Minicabs and taxis unite: London deserves better than Uber

The company is no entrepreneurial force for competition. They're backed by corporate titans like Goldman Sachs, and incur no tax liabilities in the UK

Steve Wright@indyvoices
Thursday 12 June 2014 10:10
Black cab and licensed taxi drivers protest at Trafalgar Square, London over the introduction of phone app Uber which allows customers to book and track vehicles
Black cab and licensed taxi drivers protest at Trafalgar Square, London over the introduction of phone app Uber which allows customers to book and track vehicles

Today, London’s taxis are taking to the streets to protest against Transport for London's decision to licence app-based operator Uber. The minicab industry stands behind the taxis, whose action – at cost to their own earnings – will hopefully serve to highlight the very real safety and competition issues at stake.

Uber suggests that they are bringing competition to an industry that hasn’t evolved in years. However, London’s taxi and private hire market has been for many years one of the most vibrant and competitive in the world. This is a direct result of the current regulatory regime, which created a vibrant and safe market for our sector’s customers. Uber’s operating model directly undermines the existing regulatory regime and with it, fair competition and the safety of customers.

Private hire vehicle (PHV) Licensing delivered a two-tier system that offers Londoners the choice of 25,000 Taxis or some 60,000 licensed PHVs, which can be booked via over 3,000 Licensed Operators in London. That two-tier system splits taxi drivers and PHV drivers. Taxi drivers have the skill-set to pick-you up and take you anywhere in London without the need to reference an atlas; they charge via a ‘metered’ tariff set by TfL. By contrast, PHV drivers will often need to pre-plan the journey with the use of an atlas and or other navigational aids; their services are available usually for a lower fare that can be determined before travelling. As Taxis have the ‘knowledge’, the right to be ‘flagged down’ and ‘meter’ journeys are reserved to them under the present regulatory system.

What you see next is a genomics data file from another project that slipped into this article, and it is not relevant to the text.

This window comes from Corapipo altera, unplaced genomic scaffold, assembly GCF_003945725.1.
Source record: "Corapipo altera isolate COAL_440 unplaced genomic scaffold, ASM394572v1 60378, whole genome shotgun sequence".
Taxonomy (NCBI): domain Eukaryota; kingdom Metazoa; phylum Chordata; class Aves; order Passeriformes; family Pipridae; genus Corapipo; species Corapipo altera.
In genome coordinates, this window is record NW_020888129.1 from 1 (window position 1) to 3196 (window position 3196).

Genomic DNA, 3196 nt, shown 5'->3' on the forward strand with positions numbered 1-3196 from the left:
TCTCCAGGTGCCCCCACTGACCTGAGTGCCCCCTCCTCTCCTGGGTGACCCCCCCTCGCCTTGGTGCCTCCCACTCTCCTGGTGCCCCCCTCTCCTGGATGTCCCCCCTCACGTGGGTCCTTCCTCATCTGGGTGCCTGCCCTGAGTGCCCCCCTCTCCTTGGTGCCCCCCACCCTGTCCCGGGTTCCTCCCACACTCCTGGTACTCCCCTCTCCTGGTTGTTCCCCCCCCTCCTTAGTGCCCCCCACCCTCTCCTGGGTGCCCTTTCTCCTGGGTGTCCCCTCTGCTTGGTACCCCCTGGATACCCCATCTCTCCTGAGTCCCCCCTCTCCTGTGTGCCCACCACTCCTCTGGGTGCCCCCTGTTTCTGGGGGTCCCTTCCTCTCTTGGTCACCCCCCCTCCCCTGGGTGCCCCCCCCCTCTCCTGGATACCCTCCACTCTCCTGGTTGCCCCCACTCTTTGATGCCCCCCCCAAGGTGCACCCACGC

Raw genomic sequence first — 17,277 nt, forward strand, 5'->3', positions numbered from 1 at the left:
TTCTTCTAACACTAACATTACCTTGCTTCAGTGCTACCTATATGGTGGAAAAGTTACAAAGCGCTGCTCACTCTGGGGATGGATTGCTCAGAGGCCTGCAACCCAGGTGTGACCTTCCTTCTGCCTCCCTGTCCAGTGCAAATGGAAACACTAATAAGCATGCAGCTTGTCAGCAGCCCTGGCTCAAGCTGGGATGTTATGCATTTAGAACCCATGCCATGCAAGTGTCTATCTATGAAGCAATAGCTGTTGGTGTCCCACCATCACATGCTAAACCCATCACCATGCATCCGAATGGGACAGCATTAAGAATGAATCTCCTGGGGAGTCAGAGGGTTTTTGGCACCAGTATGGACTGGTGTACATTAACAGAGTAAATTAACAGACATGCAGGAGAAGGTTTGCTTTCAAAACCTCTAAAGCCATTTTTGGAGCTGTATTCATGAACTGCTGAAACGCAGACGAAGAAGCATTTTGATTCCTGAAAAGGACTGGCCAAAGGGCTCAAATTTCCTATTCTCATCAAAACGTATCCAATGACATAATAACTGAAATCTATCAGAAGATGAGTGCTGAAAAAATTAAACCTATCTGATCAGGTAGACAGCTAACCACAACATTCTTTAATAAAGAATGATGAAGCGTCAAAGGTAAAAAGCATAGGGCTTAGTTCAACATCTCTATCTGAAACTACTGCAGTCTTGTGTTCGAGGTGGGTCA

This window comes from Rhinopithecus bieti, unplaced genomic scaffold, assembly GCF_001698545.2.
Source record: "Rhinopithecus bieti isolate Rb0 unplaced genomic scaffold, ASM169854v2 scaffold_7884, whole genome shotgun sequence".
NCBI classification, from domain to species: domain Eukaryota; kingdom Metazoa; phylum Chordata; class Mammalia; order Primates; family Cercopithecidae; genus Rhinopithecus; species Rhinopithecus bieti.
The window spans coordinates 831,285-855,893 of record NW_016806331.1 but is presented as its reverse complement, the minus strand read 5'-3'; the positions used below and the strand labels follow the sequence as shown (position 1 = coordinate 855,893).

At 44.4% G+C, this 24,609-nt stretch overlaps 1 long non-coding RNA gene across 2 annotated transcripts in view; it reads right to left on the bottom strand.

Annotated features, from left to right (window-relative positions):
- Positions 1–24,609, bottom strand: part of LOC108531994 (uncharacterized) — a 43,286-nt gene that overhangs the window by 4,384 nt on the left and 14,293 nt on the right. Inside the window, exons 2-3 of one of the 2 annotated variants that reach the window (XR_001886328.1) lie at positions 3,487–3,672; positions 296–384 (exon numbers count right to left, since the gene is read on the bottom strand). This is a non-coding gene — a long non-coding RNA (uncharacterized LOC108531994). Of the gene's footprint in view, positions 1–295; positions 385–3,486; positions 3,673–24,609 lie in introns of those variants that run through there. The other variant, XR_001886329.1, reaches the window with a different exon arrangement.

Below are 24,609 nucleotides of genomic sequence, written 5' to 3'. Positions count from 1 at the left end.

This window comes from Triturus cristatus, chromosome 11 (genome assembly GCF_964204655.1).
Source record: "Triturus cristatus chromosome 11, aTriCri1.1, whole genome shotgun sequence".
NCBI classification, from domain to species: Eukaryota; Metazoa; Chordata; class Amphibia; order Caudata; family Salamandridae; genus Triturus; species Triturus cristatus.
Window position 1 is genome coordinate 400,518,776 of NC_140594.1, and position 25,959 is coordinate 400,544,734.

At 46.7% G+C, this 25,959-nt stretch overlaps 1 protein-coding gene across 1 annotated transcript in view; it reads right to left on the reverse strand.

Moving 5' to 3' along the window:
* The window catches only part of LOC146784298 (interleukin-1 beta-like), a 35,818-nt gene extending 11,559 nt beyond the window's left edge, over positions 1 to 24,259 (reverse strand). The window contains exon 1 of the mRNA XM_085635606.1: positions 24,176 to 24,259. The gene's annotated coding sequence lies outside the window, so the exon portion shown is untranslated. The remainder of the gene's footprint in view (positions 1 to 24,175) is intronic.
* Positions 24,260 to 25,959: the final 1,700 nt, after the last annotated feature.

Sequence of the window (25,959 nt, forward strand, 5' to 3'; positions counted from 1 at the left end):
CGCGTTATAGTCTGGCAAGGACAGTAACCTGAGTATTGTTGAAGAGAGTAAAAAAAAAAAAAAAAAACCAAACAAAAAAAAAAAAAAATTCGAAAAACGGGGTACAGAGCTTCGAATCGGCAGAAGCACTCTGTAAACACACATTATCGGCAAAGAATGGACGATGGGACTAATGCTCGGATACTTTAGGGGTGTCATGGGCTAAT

The two-tier rules are in place for both safety and the financial protection of the travelling public. The PHV market is not arguing that they should never change – our members have been at the forefront of technological innovation in London, and it is right and necessary that the regulations adapt to meet the conditions of the modern world. However, while the rules are as they are, all market participants should adhere to them. We therefore strongly object to the development of an effective third-tier of ‘app only’ based providers arrogantly coming into the London marketplace, specifically disrupting it for their own commercial reasons that ignore the laws that have worked well in the Taxi industry for hundreds of years and in the PHV industry for over a decade, since PHVs became licensed in the capital.

App-based operators like Uber increase their profit margins by opting out of the regulatory compliance of the wider market. Additionally, in Uber’s case, it’s separation from the regulatory regime incurs no tax liabilities in the UK. The company is engaging with customers through an unlicensed (in the UK) Dutch entity called ‘Uber BV’, to whom fares are directly paid – avoiding any scrutiny by HMRC.

Uber and companies like it certainly have a role to play in the continued evolution of the industry, but to say that the company is an entrepreneurial force for competition is to ignore the facts of the case. Uber is backed by corporate titans like Google and Goldman Sachs.

As we’ve seen all too often these past few years, it is arrogantly exempting itself from Britain’s rules to exploit Londoners; it is time TfL and the Government called it in to account.

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